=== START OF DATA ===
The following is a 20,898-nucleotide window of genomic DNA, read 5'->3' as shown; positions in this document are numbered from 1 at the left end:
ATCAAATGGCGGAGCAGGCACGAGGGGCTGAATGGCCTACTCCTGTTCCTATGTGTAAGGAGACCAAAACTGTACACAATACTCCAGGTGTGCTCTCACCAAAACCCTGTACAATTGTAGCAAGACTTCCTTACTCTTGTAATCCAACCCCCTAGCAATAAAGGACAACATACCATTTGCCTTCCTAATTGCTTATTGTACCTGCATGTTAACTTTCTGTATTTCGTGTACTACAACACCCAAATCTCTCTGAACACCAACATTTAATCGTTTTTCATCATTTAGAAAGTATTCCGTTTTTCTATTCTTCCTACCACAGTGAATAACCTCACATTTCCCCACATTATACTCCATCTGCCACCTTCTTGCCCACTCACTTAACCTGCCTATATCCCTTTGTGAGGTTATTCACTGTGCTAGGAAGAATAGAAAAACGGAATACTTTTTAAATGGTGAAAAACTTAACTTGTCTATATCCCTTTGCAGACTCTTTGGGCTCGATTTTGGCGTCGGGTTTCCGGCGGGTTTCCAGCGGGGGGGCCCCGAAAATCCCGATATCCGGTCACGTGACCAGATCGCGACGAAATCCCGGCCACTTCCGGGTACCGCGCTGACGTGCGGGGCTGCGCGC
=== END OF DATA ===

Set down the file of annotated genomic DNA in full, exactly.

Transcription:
The following is a 20,898-nucleotide window of genomic DNA, read 5'->3' as shown; positions in this document are numbered from 1 at the left end:
ATCAAATGGCGGAGCAGGCACGAGGGGCTGAATGGCCTACTCCTGTTCCTATGTGTAAGGAGACCAAAACTGTACACAATACTCCAGGTGTGCTCTCACCAAAACCCTGTACAATTGTAGCAAGACTTCCTTACTCTTGTAATCCAACCCCCTAGCAATAAAGGACAACATACCATTTGCCTTCCTAATTGCTTATTGTACCTGCATGTTAACTTTCTGTATTTCGTGTACTACAACACCCAAATCTCTCTGAACACCAACATTTAATCGTTTTTCATCATTTAGAAAGTATTCCGTTTTTCTATTCTTCCTACCACAGTGAATAACCTCACATTTCCCCACATTATACTCCATCTGCCACCTTCTTGCCCACTCACTTAACCTGCCTATATCCCTTTGTGAGGTTATTCACTGTGCTAGGAAGAATAGAAAAACGGAATACTTTTTAAATGGTGAAAAACTTAACTTGTCTATATCCCTTTGCAGACTCTTTGGGCTCGATTTTGGCGTCGGGTTTCCGGCGGGTTTCCAGCGGGGGGGCCCCGAAAATCCCGATATCCGGTCACGTGACCAGATCGCGACGAAATCCCGGCCACTTCCGGGTACCGCGCTGACGTGCGGGGCTGCGCGC